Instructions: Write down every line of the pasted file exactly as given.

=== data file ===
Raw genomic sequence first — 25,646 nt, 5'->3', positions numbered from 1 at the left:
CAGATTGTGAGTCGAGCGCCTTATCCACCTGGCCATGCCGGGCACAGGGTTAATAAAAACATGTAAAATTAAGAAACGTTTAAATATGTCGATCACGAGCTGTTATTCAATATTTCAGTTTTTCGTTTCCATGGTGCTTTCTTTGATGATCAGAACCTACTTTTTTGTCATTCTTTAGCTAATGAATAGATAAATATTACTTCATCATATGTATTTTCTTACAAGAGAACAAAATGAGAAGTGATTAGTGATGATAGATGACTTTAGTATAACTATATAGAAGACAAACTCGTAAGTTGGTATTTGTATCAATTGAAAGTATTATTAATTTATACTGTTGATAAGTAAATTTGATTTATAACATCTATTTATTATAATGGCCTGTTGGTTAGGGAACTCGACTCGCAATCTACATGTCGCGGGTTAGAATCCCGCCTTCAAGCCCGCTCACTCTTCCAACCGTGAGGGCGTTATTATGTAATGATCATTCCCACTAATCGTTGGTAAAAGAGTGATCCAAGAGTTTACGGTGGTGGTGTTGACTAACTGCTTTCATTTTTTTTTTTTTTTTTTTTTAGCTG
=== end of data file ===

Raw genomic sequence first — 25,646 nt, 5'->3', positions numbered from 1 at the left:
CAGATTGTGAGTCGAGCGCCTTATCCACCTGGCCATGCCGGGCACAGGGTTAATAAAAACATGTAAAATTAAGAAACGTTTAAATATGTCGATCACGAGCTGTTATTCAATATTTCAGTTTTTCGTTTCCATGGTGCTTTCTTTGATGATCAGAACCTACTTTTTTGTCATTCTTTAGCTAATGAATAGATAAATATTACTTCATCATATGTATTTTCTTACAAGAGAACAAAATGAGAAGTGATTAGTGATGATAGATGACTTTAGTATAACTATATAGAAGACAAACTCGTAAGTTGGTATTTGTATCAATTGAAAGTATTATTAATTTATACTGTTGATAAGTAAATTTGATTTATAACATCTATTTATTATAATGGCCTGTTGGTTAGGGAACTCGACTCGCAATCTACATGTCGCGGGTTAGAATCCCGCCTTCAAGCCCGCTCACTCTTCCAACCGTGAGGGCGTTATTATGTAATGATCATTCCCACTAATCGTTGGTAAAAGAGTGATCCAAGAGTTTACGGTGGTGGTGTTGACTAACTGCTTTCATTTTTTTTTTTTTTTTTTTTTAGCTG